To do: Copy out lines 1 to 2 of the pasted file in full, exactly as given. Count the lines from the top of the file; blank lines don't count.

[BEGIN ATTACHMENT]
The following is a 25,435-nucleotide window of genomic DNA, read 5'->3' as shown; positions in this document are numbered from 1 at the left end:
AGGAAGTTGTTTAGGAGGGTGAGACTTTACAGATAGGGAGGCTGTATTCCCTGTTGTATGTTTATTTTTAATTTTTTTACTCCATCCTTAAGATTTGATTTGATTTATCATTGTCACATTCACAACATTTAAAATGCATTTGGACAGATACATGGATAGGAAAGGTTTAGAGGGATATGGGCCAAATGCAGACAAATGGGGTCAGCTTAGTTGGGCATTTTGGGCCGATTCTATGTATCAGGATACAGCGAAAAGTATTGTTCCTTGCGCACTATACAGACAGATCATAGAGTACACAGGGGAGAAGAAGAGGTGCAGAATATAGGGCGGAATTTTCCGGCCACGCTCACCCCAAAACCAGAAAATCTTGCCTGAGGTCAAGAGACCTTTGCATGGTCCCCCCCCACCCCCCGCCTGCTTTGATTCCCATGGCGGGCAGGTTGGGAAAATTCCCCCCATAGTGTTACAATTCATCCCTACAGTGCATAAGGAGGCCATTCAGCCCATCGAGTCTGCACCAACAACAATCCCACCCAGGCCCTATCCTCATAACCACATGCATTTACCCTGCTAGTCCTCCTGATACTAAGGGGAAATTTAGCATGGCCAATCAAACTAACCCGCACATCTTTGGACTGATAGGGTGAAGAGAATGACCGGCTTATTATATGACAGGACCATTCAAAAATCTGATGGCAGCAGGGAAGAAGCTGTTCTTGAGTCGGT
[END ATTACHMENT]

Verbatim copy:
The following is a 25,435-nucleotide window of genomic DNA, read 5'->3' as shown; positions in this document are numbered from 1 at the left end:
AGGAAGTTGTTTAGGAGGGTGAGACTTTACAGATAGGGAGGCTGTATTCCCTGTTGTATGTTTATTTTTAATTTTTTTACTCCATCCTTAAGATTTGATTTGATTTATCATTGTCACATTCACAACATTTAAAATGCATTTGGACAGATACATGGATAGGAAAGGTTTAGAGGGATATGGGCCAAATGCAGACAAATGGGGTCAGCTTAGTTGGGCATTTTGGGCCGATTCTATGTATCAGGATACAGCGAAAAGTATTGTTCCTTGCGCACTATACAGACAGATCATAGAGTACACAGGGGAGAAGAAGAGGTGCAGAATATAGGGCGGAATTTTCCGGCCACGCTCACCCCAAAACCAGAAAATCTTGCCTGAGGTCAAGAGACCTTTGCATGGTCCCCCCCCACCCCCCGCCTGCTTTGATTCCCATGGCGGGCAGGTTGGGAAAATTCCCCCCATAGTGTTACAATTCATCCCTACAGTGCATAAGGAGGCCATTCAGCCCATCGAGTCTGCACCAACAACAATCCCACCCAGGCCCTATCCTCATAACCACATGCATTTACCCTGCTAGTCCTCCTGATACTAAGGGGAAATTTAGCATGGCCAATCAAACTAACCCGCACATCTTTGGACTGATAGGGTGAAGAGAATGACCGGCTTATTATATGACAGGACCATTCAAAAATCTGATGGCAGCAGGGAAGAAGCTGTTCTTGAGTCGGT